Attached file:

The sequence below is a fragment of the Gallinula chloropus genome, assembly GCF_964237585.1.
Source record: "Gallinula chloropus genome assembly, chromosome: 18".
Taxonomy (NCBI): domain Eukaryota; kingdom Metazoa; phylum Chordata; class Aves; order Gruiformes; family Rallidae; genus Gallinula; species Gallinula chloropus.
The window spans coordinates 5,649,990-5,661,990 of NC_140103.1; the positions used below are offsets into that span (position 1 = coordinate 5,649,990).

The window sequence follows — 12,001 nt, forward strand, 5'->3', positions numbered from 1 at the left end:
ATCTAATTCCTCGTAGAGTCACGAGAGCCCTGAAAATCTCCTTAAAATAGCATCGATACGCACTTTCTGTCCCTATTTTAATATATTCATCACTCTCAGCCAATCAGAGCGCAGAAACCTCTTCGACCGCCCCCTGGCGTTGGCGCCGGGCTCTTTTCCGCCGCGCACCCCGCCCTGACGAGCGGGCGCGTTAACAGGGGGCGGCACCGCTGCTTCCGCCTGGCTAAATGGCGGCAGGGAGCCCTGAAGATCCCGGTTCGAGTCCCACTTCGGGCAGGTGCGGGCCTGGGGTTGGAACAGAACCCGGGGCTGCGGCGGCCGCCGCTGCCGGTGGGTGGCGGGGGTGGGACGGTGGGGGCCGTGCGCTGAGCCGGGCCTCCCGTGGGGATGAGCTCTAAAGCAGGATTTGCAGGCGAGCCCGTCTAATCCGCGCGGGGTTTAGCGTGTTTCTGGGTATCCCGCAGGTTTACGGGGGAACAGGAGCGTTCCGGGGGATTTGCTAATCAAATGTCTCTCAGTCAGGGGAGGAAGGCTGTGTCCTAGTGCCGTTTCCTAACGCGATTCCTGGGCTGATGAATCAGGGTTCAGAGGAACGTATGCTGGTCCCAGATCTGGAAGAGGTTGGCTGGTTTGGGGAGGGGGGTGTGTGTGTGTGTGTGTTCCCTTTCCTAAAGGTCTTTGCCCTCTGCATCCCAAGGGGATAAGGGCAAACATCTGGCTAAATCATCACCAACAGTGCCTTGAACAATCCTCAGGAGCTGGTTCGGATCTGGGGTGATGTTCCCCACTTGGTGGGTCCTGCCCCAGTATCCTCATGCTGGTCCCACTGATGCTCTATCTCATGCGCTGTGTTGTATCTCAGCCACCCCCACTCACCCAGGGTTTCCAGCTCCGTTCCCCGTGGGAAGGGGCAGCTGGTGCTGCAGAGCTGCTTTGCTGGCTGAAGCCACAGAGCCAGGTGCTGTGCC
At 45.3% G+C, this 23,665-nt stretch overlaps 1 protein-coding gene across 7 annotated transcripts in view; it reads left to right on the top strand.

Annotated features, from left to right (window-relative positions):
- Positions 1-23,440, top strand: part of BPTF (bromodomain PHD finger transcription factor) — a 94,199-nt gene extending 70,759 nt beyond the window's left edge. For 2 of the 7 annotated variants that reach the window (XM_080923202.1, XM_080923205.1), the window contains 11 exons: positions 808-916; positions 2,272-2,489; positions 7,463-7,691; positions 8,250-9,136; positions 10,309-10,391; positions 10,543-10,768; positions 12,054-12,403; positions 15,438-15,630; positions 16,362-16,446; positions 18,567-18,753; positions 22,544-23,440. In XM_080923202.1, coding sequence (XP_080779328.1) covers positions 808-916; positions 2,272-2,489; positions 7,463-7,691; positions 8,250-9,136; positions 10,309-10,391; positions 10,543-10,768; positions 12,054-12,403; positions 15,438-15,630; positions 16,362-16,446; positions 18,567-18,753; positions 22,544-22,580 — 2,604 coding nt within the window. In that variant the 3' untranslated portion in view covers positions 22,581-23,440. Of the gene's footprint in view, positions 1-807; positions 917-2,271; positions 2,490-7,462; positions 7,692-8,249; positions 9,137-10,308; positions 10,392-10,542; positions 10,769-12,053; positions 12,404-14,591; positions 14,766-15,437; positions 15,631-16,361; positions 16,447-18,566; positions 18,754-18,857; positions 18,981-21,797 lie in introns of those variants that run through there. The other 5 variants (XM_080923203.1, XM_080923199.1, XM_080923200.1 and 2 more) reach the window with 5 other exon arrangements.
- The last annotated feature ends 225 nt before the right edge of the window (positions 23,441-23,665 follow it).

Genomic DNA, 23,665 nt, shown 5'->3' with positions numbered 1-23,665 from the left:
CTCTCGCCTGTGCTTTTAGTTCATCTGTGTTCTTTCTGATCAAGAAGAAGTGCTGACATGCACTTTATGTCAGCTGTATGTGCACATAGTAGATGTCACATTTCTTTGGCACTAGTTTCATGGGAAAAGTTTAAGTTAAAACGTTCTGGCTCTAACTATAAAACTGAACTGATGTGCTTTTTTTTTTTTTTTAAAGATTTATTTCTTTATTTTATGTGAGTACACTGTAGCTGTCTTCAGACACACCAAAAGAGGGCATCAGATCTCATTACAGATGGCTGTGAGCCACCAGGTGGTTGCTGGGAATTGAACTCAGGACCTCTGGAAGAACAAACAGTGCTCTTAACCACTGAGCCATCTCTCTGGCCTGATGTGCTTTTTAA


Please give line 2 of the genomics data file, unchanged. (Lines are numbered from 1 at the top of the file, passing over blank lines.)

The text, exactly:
Source record: "Gallinula chloropus genome assembly, chromosome: 18".